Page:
By: Varney Dukuly
MONROVIA: Bomi, Bong, Grand Gedeh, Grand Kru, Margibi and River Gee are among the poorest counties in Liberia.
The state of counties like these is often cited to illustrate failures in terms of development, persistent poverty.
But, here is what has changed, a rapid increase of the populations of these counties as documented in the recent reports of the 2022 National Population and Housing Census by the Liberia Institute of Statistics and Geo Information Services (LISGIS).
Census results have been a hotbed for decision making in the context of development for every developing nation including Liberia.
As remarkable these gains may be, more remarkable still is the fact that they are unprecedented and call for serious concern.
Bomi County’s population increase was 15,616 between 1984 and 2008 and 51,632 between 2008 and 2022. Bomi’s multi-dimensional poverty index value of 79.1 is above the national average of 71.2% (Ministry of Finance and Development Planning-MFDP, 2018).
“This figure connotes that almost 80% of the people of Bomi are multi-dimensionally poor and deprived of basic necessities,” Teakon J. Williams, former World Bank project consultant at Liberia Land Authority opined.
Similarly, Grand Kru County, in which the population increased from -5,685 (indicating negative population growth) from 1984 to 2008 (MFDP, 2018) dramatically increased in population, according to LISGIS report of the 2022 CENSUS, by 52,236 (91%).
The increment occurred despite Grand Kru being the most deprived and poverty-ridden county in Liberia at 90.6% (incidence of multi-dimensional poverty) (MFDP, 2018).
Such analysis, according to Mr. Williams, is the same with Grand Gedeh and River Gee with the incidence of multidimensional poverty of 74.9% and 81.4% respectively (MFDP, 2018).
He wonders: “What are the pull factors that drove this rapid increase?”
According to the former World Bank project consultant at Liberia Land Authority, a critical look at these counties showed that they experienced high absolute poverty, food poverty, and extreme poverty (MFDP, 2018).”
In a write-up, styled: “How Realistic Is the 2022 CENSUS: A Critical Analysis,” the former World Bank project consultant noted that these indicators are all push factors adverse to high population growth.
Moreover, he said, most of these counties Grand Gedeh, River Gee, and Grand Kru as part of the southeastern region of Liberia, are the highest users of contraceptives at 22% (LDHS, 2013).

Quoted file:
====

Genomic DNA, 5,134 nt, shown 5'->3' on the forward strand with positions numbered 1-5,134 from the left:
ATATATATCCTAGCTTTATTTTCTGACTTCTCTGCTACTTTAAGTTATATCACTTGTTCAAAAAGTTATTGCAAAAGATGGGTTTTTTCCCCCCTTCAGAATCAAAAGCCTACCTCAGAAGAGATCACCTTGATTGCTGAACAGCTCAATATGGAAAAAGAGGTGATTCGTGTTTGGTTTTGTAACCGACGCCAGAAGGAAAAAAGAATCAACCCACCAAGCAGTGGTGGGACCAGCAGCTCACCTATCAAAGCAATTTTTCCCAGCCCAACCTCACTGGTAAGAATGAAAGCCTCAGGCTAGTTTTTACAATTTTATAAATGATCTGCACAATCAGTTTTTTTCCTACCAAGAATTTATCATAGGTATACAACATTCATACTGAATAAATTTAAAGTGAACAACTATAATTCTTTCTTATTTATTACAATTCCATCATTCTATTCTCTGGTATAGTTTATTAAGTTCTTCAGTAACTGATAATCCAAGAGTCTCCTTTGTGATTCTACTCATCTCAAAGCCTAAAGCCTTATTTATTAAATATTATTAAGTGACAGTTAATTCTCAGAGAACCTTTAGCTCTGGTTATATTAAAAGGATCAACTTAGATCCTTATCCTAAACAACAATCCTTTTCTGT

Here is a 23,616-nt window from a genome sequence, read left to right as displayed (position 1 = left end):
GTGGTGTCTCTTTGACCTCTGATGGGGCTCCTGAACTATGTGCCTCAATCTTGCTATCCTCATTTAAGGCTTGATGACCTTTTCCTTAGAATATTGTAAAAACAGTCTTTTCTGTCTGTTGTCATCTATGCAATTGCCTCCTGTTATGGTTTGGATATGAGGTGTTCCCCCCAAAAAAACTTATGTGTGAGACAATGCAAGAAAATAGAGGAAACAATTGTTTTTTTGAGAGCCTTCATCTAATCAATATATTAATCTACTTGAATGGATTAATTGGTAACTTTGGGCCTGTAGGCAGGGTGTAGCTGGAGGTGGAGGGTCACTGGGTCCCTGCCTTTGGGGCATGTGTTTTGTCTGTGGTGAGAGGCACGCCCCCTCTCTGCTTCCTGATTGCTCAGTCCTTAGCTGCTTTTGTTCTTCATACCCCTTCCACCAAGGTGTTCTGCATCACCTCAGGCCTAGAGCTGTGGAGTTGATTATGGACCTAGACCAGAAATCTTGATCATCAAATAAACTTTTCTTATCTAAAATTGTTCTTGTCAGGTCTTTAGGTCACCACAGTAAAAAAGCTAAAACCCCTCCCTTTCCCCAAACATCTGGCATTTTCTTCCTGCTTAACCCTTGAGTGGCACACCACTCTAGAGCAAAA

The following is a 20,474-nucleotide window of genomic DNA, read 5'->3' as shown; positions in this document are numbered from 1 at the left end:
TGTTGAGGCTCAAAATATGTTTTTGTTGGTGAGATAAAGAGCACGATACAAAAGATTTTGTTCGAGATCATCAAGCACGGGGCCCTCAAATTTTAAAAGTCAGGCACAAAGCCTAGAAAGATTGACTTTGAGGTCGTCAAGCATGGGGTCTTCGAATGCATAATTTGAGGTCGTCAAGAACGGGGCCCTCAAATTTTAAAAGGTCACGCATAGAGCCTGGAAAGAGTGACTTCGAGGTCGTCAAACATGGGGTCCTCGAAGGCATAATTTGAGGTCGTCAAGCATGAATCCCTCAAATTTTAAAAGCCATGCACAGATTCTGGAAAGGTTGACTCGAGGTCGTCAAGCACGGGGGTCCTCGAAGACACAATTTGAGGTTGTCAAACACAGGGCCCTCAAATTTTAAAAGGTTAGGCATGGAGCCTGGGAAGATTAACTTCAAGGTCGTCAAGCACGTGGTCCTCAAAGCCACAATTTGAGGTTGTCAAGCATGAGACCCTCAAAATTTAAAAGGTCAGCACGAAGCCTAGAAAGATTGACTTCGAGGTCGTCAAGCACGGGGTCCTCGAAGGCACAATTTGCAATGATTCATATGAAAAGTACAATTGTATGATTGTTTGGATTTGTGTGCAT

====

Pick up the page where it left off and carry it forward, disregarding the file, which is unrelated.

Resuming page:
“The mere fact that the reported counties with the least opportunities for migration, with little attraction for domicile, and with the highest use of contraceptives, will attract high population growth creates room for more questioning of the process,” said Williams.
He added that LISGIS needs to explain this variation in these numbers and the factors that inform the result.
“Data are not conflicted; they speak to each other,” adding, “the report on contraceptive use, for example, is not speaking to the result provided by the LISGIS.”
Williams, however, viewed worrisome factors as well as contained in the 2022 LISGIS report.
Montserrado, Nimba, and Lofa counties, with many pull factors including agriculture activities, mining activities, better road access, access to jobs, showed marginal increases between 1984 and 2008 and 2008 to 2022.
For example, Montserrado had a population differential of 653,728 between 1984 and 2008 and 776,108 between 2008 and 2022.
In addition, the difference between the variances of the two periods (1984-2008 & 2008-2022) for Nimba is just 1,285. Similarly, the difference between the two periods for Lofa is 26,390.
“In a nutshell, there seems to be no correlation between counties with high pull factors and population increase. The reverse seems to be true. To make sound policy, decision-makers need information that is reliable and valid. Unfortunately, the preliminary census data reeks of inconsistencies,” he mentioned.
Among other things, Williams stressed that Statistics is not about politics. “Liberia is a gullible society where academicians are seen as nothing but mediocrity is awarded. We need reliable information to make sound decisions. As it stands, there are valid reasons to question the preliminary findings.”